The cecum (plural: ceca or cecums) is the first part of the large bowel and lies in the right lower quadrant of the abdomen.

Gross anatomy

Blind-ending sac of bowel that lies below the ileocecal valve, above which the large intestine continues as the ascending colon. The cecum measures 6 cm in length and can have a maximum diameter of 9 cm before it is considered abnormally enlarged. The vermiform appendix typically arises from the posteromedial surface, 2 cm inferior to the ileocecal valve .

The cecum is covered by peritoneum, except posteriorly where it has a layer of loose connective tissue and it has a variable mesentery .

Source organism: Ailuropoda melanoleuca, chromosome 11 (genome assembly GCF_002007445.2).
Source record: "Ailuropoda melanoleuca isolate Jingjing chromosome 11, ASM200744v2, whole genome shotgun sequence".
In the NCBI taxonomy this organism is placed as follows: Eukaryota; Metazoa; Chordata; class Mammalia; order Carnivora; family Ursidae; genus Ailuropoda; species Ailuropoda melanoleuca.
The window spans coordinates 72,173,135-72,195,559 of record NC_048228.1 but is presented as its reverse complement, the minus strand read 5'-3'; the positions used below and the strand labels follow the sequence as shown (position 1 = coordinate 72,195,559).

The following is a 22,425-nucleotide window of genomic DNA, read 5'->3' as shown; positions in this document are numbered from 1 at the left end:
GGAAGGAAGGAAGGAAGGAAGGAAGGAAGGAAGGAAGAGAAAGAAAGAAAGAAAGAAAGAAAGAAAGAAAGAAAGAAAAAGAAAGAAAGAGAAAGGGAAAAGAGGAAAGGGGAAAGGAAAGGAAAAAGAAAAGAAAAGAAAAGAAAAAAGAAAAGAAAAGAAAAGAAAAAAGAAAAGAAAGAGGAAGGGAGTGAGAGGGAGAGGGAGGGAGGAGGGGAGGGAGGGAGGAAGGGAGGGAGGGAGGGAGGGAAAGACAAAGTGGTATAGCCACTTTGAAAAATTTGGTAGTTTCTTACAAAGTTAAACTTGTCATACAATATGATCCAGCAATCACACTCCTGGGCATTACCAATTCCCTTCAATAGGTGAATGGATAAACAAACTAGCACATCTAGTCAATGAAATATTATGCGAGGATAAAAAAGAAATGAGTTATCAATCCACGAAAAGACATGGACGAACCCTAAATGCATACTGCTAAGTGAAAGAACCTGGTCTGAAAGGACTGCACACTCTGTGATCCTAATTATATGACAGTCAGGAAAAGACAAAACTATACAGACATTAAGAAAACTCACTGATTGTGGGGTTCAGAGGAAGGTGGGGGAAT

The superior margin of the cecum is defined by the ileocecal ostium. Upper and lower flaps consisting of smooth muscle protrude into the lumen around the ostium forming the ileocecal valve . Its competence is often shown by the lack of contrast reflux into the terminal ileum on contrast enema studies.


Arterial supply

Venous drainage

Lymphatic drainage

  • lymphatic network runs parallel to the arterial supply, to paracolic lymph nodes, which drain to the superior mesenteric group


  • sympathetic supply via the superior mesenteric plexus
  • parasympathetic supply via fibers from the anterior and posterior vagal trunks

Variant anatomy

  • subhepatic cecum: failure of the cecum to migrate to its typical position during midgut rotation in embryogenesis
  • mobile cecum
    • right colonic mesentery fails to fuse to the lateral peritoneum
    • occurs in ~15% of the population

Related pathology

History and etymology

Cecum is short for the Latin term "intestinum cecum", which means blind gut.

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